NIGERIA Union of Teachers(NUT) and a cross-section of parents have described the performance of students from Ghanaian schools in the 2020 school-based West African Senior Secondary Certificate Examination(WASSCE), beating their Nigerian counterparts as not only a wake-up call but also a big shame.
They said the development was a pointer to the fact that something is wrong with the Nigeria educational system while Ghana as a country and its people give deserved more priority to education than Nigeria and three other member-countries of WAEC, namely Sierra Leone, Gambia, and Liberia.
It will be recalled that the trio of Cecil Tetteh Kumah, Godfred Aseda Obeng, and Miss Afua Manukure Ansah all from Ghanaian schools took first, second and third position respectively in the last year’s May\June WASSCE.
They were rewarded for their outstanding performances with WAEC International Excellence Awards at the recent 69th annual council meeting of the organisation in Accra, Ghana.
Even the Augustus Bandele Oyediran Award for the overall best candidate in the examination also went to a Ghanaian, Cecil Tetteh Kumah.
It will also be recalled that a total of 2,122,844 candidates from across the five-member countries sat for the examination, in which Nigeria presented more than 68 per cent of the figure.
Reacting separately to the development in an interview, the secretary-general of NUT, Dr Mike Ene and the national president of the National Parent- Teacher Association of Nigeria, (NPTAN), Alhaji Haruna Danjuma as well as the former Southwest coordinator of NPTAN, Deacon Olusoji Adams, said for only Ghana winning gold, silver and bronze medals in the same examination written by countries like Nigeria which presented almost about 70 per cent of the total candidates is not good enough for Nigerian image.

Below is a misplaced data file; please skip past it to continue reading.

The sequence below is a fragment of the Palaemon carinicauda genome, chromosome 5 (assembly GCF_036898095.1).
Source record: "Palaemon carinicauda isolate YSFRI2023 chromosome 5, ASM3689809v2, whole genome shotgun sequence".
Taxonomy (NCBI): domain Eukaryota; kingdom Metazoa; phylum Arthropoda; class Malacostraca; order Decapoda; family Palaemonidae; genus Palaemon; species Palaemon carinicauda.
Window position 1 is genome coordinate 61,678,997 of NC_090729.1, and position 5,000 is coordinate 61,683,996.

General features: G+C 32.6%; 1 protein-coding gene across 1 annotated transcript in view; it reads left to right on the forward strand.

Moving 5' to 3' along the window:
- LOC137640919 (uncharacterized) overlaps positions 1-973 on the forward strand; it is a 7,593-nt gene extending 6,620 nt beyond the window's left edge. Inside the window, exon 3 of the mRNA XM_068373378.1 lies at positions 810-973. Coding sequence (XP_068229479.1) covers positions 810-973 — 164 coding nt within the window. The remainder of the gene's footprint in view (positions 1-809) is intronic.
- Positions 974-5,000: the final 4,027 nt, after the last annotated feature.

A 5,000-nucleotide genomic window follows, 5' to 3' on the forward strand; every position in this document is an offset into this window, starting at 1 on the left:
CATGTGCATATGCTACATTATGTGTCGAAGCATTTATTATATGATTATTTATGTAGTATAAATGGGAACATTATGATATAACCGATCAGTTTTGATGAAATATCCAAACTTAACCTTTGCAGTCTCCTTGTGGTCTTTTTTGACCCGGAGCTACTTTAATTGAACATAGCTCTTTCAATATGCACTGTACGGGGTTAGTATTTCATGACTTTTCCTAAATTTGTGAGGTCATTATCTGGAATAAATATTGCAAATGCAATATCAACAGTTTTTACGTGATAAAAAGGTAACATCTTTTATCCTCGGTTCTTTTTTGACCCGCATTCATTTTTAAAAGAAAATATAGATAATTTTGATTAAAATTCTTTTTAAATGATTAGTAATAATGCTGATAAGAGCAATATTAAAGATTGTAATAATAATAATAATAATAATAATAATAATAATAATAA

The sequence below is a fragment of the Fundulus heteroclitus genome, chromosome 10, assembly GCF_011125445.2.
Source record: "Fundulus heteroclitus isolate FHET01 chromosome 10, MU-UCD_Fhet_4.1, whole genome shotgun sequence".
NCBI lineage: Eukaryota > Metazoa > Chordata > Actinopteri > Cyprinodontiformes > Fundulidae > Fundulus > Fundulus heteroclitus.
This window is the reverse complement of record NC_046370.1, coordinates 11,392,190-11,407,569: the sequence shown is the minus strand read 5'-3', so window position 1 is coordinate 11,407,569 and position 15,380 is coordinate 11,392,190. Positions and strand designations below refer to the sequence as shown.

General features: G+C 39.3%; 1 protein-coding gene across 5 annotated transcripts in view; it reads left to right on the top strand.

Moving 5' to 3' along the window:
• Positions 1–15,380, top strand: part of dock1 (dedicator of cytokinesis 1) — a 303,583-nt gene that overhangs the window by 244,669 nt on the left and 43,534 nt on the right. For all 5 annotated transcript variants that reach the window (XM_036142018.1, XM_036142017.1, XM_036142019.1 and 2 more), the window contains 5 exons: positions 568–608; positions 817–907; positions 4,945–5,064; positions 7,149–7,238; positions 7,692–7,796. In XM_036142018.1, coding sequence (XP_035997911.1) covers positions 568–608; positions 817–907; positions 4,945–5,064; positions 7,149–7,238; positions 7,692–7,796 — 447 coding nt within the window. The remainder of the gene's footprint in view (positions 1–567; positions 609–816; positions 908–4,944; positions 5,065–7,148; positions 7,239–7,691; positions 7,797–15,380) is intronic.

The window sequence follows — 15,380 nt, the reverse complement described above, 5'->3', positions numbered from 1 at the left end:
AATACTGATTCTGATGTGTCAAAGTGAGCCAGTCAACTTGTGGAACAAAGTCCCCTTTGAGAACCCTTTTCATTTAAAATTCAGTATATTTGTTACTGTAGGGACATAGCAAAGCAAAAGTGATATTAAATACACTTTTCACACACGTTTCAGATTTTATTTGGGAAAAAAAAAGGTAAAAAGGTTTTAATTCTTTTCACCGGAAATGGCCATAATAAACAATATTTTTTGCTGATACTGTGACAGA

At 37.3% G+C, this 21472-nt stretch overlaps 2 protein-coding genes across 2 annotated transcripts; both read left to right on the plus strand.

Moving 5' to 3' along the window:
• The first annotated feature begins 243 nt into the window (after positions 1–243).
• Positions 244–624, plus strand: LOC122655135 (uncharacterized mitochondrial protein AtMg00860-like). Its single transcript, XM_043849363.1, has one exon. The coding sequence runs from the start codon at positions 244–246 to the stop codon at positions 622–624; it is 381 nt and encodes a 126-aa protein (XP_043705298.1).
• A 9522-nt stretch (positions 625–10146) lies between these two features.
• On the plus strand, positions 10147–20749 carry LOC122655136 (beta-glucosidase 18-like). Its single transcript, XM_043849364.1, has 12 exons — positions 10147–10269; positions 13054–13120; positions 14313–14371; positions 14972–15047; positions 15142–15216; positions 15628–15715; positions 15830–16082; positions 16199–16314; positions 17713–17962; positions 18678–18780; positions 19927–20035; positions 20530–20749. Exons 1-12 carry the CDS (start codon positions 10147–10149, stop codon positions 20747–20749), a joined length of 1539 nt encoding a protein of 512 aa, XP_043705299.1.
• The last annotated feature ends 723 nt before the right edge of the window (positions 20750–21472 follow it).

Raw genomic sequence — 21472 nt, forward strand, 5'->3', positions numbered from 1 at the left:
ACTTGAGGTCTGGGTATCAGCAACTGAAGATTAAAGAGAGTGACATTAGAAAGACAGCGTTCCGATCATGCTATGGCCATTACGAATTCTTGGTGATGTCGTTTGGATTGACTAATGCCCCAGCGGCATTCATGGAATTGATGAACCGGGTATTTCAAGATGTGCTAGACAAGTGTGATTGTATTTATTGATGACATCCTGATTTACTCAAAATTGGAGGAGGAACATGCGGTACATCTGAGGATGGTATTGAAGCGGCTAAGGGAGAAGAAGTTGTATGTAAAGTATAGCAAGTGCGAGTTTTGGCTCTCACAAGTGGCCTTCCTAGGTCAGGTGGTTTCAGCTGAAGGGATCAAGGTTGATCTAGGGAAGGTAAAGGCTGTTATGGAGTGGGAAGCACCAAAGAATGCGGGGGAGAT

While blaming the poor outing on some factors, including teachers, parents, students, and the society at large, the lion share of the blame was put on the government across levels.
They lamented that the Nigeria education system is characterised by incessant strikes by various academic and non-academic workers from the university to primary schools, poor infrastructural facilities and learning tools, low morale of workers, students laziness, and above all, poor government funding.
They said until the government approaches the issue holistically and seriously, Nigeria will continue to lag behind in the education sector and the whole economy.
The NUT scribe explained that gone were the days when the standard of education in Ghana was below that of Nigeria.
Ghana had to strive to make things work to the extent that the country is now attracting many international students including Nigerians into its schools while only a few foreign students, if any at all, come to study in Nigerian schools.
“So, it is all about vision, about political will, determination and commitment particularly on the part of the government,’ he added.
Ene said it was absurd that some state governments which are complaining of money would still leave the money meant for school development with the Universal Basic Education Commission (UBEC) just because they lack the will to provide the matching grants to access the fund.
He said while other agents would need to also double up their efforts, the government at all levels and their education agencies would need to sit up and be live up to their responsibilities to move the sector higher and appreciably so that Nigeria will produce the best three in the future editions of the examination.